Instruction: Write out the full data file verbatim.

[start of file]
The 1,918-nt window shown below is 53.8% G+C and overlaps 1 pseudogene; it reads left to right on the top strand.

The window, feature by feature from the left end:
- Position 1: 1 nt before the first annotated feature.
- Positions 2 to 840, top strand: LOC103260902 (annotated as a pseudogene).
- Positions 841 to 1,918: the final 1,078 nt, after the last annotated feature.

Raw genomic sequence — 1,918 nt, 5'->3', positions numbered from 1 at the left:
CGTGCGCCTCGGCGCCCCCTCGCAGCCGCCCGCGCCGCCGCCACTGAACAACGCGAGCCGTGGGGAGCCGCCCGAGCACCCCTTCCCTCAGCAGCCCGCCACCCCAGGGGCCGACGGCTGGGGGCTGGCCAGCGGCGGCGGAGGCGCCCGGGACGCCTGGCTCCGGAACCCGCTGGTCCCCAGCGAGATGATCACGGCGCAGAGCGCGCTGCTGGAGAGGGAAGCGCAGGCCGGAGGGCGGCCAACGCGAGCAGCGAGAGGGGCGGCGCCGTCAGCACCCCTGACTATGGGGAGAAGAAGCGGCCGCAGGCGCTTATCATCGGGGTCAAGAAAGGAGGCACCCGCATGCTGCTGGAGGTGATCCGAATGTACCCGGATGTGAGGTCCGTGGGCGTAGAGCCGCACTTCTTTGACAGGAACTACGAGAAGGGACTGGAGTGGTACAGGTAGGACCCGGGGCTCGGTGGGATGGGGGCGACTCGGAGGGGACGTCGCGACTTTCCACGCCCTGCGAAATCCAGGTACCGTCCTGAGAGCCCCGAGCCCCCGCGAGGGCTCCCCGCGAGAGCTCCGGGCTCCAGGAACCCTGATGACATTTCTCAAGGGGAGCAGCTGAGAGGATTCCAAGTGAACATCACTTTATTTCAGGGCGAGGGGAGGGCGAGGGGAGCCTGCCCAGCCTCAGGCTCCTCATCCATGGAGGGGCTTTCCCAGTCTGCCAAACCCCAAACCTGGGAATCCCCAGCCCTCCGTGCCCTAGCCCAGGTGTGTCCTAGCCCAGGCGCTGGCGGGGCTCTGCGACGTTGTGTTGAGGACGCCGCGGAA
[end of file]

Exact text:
The 1,918-nt window shown below is 53.8% G+C and overlaps 1 pseudogene; it reads left to right on the top strand.

The window, feature by feature from the left end:
- Position 1: 1 nt before the first annotated feature.
- Positions 2 to 840, top strand: LOC103260902 (annotated as a pseudogene).
- Positions 841 to 1,918: the final 1,078 nt, after the last annotated feature.

Raw genomic sequence — 1,918 nt, 5'->3', positions numbered from 1 at the left:
CGTGCGCCTCGGCGCCCCCTCGCAGCCGCCCGCGCCGCCGCCACTGAACAACGCGAGCCGTGGGGAGCCGCCCGAGCACCCCTTCCCTCAGCAGCCCGCCACCCCAGGGGCCGACGGCTGGGGGCTGGCCAGCGGCGGCGGAGGCGCCCGGGACGCCTGGCTCCGGAACCCGCTGGTCCCCAGCGAGATGATCACGGCGCAGAGCGCGCTGCTGGAGAGGGAAGCGCAGGCCGGAGGGCGGCCAACGCGAGCAGCGAGAGGGGCGGCGCCGTCAGCACCCCTGACTATGGGGAGAAGAAGCGGCCGCAGGCGCTTATCATCGGGGTCAAGAAAGGAGGCACCCGCATGCTGCTGGAGGTGATCCGAATGTACCCGGATGTGAGGTCCGTGGGCGTAGAGCCGCACTTCTTTGACAGGAACTACGAGAAGGGACTGGAGTGGTACAGGTAGGACCCGGGGCTCGGTGGGATGGGGGCGACTCGGAGGGGACGTCGCGACTTTCCACGCCCTGCGAAATCCAGGTACCGTCCTGAGAGCCCCGAGCCCCCGCGAGGGCTCCCCGCGAGAGCTCCGGGCTCCAGGAACCCTGATGACATTTCTCAAGGGGAGCAGCTGAGAGGATTCCAAGTGAACATCACTTTATTTCAGGGCGAGGGGAGGGCGAGGGGAGCCTGCCCAGCCTCAGGCTCCTCATCCATGGAGGGGCTTTCCCAGTCTGCCAAACCCCAAACCTGGGAATCCCCAGCCCTCCGTGCCCTAGCCCAGGTGTGTCCTAGCCCAGGCGCTGGCGGGGCTCTGCGACGTTGTGTTGAGGACGCCGCGGAA